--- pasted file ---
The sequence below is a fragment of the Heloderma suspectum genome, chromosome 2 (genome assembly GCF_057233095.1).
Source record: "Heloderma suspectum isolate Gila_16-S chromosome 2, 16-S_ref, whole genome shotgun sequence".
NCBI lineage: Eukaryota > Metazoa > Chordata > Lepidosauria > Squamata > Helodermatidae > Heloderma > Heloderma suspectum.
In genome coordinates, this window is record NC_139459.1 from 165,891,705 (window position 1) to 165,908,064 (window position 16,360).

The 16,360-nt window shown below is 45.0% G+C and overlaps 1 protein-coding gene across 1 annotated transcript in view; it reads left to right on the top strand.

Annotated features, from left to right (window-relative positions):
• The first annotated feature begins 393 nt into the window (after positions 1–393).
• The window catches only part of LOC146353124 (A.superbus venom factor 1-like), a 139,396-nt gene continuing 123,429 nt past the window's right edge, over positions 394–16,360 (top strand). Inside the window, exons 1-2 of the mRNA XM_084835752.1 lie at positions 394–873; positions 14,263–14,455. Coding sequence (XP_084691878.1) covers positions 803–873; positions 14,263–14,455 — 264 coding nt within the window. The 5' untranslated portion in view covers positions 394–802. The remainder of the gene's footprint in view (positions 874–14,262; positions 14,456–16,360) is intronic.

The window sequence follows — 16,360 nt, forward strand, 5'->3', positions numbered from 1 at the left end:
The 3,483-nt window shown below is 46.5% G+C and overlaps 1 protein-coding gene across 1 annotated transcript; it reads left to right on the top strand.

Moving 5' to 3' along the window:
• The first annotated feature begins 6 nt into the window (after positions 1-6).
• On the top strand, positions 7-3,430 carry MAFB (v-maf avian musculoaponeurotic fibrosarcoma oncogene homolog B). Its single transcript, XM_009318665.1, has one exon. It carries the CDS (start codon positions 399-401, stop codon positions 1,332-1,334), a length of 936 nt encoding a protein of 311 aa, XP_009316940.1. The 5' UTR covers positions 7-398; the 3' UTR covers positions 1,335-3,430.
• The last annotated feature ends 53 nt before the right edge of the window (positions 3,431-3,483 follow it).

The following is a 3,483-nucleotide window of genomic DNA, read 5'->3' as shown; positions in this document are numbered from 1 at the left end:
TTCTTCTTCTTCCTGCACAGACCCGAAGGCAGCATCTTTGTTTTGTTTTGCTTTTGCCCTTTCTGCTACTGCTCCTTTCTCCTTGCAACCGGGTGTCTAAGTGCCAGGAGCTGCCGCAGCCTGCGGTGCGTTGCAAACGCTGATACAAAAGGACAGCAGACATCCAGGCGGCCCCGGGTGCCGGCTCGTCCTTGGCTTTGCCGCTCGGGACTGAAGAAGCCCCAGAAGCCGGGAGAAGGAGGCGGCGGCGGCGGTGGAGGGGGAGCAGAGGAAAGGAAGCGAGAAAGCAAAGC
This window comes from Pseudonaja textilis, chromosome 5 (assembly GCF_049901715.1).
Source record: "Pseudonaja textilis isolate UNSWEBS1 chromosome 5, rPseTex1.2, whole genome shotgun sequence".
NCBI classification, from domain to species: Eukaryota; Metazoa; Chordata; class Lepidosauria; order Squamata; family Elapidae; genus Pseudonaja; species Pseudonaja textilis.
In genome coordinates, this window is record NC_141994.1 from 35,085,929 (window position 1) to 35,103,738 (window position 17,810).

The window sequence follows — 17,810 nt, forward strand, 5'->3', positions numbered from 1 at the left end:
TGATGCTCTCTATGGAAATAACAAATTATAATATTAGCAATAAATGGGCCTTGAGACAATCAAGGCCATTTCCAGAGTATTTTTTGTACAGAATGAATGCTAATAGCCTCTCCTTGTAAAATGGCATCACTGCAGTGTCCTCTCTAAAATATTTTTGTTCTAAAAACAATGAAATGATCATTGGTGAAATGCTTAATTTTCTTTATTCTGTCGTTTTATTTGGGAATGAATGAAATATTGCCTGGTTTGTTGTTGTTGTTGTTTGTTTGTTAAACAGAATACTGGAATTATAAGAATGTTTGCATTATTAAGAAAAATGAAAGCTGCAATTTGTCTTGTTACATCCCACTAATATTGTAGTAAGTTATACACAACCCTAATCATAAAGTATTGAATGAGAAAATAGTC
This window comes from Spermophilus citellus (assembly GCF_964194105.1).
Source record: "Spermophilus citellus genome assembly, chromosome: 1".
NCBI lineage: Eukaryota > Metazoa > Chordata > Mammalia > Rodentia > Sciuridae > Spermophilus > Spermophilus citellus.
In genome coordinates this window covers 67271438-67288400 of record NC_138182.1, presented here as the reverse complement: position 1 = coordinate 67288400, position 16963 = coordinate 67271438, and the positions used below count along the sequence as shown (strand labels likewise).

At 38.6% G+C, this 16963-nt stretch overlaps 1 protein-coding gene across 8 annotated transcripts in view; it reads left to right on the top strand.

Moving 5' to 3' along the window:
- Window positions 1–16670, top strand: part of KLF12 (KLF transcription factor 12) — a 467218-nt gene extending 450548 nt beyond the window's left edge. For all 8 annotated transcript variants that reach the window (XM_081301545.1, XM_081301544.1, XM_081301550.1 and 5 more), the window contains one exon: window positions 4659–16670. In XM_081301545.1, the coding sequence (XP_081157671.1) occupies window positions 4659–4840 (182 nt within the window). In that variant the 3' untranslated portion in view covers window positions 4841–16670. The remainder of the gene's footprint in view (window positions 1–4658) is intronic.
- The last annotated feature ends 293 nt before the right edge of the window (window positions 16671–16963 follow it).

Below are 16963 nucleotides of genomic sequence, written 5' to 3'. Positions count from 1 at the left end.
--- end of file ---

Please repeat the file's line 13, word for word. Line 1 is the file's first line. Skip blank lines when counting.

• On the top strand, positions 7-3,430 carry MAFB (v-maf avian musculoaponeurotic fibrosarcoma oncogene homolog B). Its single transcript, XM_009318665.1, has one exon. It carries the CDS (start codon positions 399-401, stop codon positions 1,332-1,334), a length of 936 nt encoding a protein of 311 aa, XP_009316940.1. The 5' UTR covers positions 7-398; the 3' UTR covers positions 1,335-3,430.